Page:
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Dex + Julie Sittin in a Tree
Julie has stayed in town and is a tenured English professor. Using her old " in" with Dex, now a well known defense attorney, she has arranged for the college to confer an award on him. He stays at her house during his visit. The promising opening scene has Dex giving orders to his office on his cell while Julie flits about wearing just a man's shirt.
This play is about retribution and maybe about how revenge may not be so sweet even when served cold. Information is leaked so the audience can see things coming and appreciate what a character doesn't yet know. It's a clever enough and often funnyadult drama with its sex talk and age-related problems.
Almost endearingly the hotshot lawyer travels with his private pharmacopia for arthritis, blood pressure, allergies and more. But lengthy and curiously unproductive catching-up chats might as easily apply to chance meetings of any pre-geezers in the audience. The same scant territory is rehashed too long and too often, and the tactics and eventual revelations don't warrant all the fuss.
The award-receiving element is given almost no play. Dex and Julie's recent lives essentially remain a mystery. We learn that he's concerned about "female treachery," and that his life isn't so fabulous. Her life seems pretty pathetic. Both appear uninterested in their work as lawyer and professor. Neither seems particularly nice, but at least that makes for snappy answers. There's only a sketchy sense of the lovers' relationship back when. Finally, the playing field isn't level: one is loaded for bear and the other is a walking target with no ammo. Where's the contest?
Going in, this production had everything it needed to work. . .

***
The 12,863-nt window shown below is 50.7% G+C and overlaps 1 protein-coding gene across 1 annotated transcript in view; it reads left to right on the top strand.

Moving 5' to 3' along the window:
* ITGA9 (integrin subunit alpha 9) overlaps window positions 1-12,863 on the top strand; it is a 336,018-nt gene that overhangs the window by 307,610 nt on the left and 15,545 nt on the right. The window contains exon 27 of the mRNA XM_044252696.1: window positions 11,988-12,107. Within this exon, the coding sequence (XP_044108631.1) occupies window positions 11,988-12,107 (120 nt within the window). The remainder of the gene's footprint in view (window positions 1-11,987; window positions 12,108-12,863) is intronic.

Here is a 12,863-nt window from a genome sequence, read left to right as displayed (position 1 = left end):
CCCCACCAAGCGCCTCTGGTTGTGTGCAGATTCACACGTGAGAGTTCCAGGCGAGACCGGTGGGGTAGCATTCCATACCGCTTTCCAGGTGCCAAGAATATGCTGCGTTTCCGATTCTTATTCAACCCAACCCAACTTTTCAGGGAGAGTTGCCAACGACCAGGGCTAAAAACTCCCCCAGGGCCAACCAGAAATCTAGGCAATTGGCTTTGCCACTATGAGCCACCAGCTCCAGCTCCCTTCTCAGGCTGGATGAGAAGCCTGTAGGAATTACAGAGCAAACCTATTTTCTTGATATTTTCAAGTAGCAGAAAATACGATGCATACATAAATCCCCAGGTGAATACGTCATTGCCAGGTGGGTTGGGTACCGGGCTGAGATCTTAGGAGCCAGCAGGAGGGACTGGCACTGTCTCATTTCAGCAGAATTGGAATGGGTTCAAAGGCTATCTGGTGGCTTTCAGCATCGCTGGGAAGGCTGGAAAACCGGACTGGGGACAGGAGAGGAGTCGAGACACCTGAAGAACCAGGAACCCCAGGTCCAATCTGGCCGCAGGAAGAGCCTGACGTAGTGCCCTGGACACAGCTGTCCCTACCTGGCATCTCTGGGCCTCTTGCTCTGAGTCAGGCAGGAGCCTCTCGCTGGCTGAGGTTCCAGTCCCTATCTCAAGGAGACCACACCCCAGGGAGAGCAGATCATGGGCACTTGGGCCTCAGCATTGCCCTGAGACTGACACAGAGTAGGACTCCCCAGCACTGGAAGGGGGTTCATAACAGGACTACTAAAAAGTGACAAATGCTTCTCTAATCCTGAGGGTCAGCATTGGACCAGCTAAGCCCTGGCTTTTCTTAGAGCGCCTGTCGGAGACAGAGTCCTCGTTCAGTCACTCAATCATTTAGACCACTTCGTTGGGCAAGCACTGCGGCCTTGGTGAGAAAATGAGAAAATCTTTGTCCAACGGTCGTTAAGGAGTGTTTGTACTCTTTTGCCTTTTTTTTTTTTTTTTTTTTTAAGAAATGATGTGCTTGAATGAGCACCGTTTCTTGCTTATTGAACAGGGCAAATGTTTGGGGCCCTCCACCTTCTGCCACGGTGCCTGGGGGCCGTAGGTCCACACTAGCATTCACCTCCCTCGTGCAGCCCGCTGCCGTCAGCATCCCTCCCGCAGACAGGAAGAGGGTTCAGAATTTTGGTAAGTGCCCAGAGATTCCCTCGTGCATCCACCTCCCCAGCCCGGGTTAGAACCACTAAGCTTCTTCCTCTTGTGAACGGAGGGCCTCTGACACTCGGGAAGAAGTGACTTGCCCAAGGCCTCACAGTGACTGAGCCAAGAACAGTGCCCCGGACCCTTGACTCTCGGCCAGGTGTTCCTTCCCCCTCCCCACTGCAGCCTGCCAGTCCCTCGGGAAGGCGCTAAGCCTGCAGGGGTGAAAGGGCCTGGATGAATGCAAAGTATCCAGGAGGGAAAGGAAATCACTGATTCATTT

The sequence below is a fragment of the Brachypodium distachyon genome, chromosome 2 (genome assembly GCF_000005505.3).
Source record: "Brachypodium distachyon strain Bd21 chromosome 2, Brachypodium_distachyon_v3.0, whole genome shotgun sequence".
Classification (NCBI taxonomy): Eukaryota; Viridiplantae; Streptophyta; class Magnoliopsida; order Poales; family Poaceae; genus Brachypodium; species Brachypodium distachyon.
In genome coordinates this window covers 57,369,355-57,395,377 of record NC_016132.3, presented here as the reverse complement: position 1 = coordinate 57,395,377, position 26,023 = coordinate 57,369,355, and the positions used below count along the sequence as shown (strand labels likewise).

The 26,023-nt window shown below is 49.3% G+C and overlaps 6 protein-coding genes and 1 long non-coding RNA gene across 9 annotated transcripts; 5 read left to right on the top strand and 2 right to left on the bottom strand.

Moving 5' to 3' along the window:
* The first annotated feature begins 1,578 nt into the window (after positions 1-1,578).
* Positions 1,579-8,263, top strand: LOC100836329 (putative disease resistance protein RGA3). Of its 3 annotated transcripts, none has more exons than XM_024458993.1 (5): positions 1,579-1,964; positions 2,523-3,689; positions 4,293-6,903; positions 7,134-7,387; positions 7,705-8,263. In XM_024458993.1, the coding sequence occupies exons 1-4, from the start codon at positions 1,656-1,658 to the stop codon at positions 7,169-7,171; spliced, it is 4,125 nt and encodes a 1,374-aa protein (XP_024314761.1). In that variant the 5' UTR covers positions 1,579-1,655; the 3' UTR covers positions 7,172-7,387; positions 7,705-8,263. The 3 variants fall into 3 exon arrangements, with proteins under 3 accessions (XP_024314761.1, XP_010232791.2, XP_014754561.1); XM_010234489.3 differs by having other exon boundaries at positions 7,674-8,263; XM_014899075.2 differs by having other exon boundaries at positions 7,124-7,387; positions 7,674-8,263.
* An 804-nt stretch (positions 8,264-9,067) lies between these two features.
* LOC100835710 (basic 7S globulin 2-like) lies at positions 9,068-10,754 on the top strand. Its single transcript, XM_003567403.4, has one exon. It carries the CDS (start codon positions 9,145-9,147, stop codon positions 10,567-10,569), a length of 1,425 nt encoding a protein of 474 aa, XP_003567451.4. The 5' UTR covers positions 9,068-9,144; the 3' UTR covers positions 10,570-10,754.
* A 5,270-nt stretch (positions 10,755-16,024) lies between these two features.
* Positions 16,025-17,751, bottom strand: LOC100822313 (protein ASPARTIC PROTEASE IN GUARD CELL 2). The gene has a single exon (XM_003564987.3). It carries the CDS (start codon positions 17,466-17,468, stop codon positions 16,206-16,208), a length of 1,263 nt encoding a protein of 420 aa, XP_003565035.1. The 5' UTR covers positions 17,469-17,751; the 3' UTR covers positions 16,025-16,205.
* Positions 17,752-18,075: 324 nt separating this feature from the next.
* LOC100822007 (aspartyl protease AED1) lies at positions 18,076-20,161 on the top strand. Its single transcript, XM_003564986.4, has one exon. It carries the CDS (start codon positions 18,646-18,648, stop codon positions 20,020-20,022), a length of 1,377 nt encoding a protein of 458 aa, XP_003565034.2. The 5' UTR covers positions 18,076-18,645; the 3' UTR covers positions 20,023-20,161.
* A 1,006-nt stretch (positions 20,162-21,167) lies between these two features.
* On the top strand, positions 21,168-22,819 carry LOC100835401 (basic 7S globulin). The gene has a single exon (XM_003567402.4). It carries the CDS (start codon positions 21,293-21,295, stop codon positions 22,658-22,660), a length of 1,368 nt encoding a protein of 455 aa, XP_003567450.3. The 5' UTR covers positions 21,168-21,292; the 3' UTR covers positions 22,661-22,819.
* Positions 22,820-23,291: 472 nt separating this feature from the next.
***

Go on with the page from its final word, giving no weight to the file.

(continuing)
Playwright Bruce Graham, who penned Coyote on a Fence, According to Goldman, and many other works, recently won the 2006 "Set in Philadelphia" screenwriting competition. Graham has the craft — he's got plotting down cold and he has a way with repartee. He also knows the Arden audience and he has his ideal director in James J. Christy, who can direct anything Graham throws at him. The production has two very good actors, Jennifer Childs and John Lumia and a design Dream Team. Drum roll please: On set, James Wolk. On lighting, Jerold R. Forsyth. On sound, Jorge Cousineau. On costumes, Janus Stefanowicz. Who could want more??
But the brilliant mix does not produce brilliant results because the play needs both less and more— more dimension and less filler. With the scope of bite-size TV realism, it needs silence, electricity, and loft.
Director Christy, manipulating the dynamics of up close versus separated, keeps the long two-person discussions from becoming somnolent. Complicating his staging decisions is the fact that these long separated characters will have a certain awkwardness. Still, Childs and Lumia must connect as actors. I recall thinking Jennifer Childs is better than this, as is Lumia, who was strong in Killer Joe. Here they need more history to work with. As is, it's a bit like watching Bob Hope and waiting for his punch lines.
There's tremendous talent in the sound, lighting, and set design departments, demonstrated in subtle mood variations and thunder, lightning, and rain effects. Music choices evoke Dex and Julie's old romance. The set is attractive and extremely articulated, from the Frank Lloyd Wright-esque windows to the working microwave. It leaves nothing to the imagination. Nothing. I picture van der Rohe, the old less is more guy, looking at the modern rural cabin represented on stage and wonder what he'd make of it.
Dex + Julie, although clever and carefully structured, is stretched too thin over too little territory. Not quite a tempest, it's a storm in a teapot.
Easy-on-the budget super gift for yourself and your musical loving friends. Tons of gorgeous pictures.
Leonard Maltin's 2007 Movie Guide
At This Theater
Leonard Maltin's 2005 Movie Guide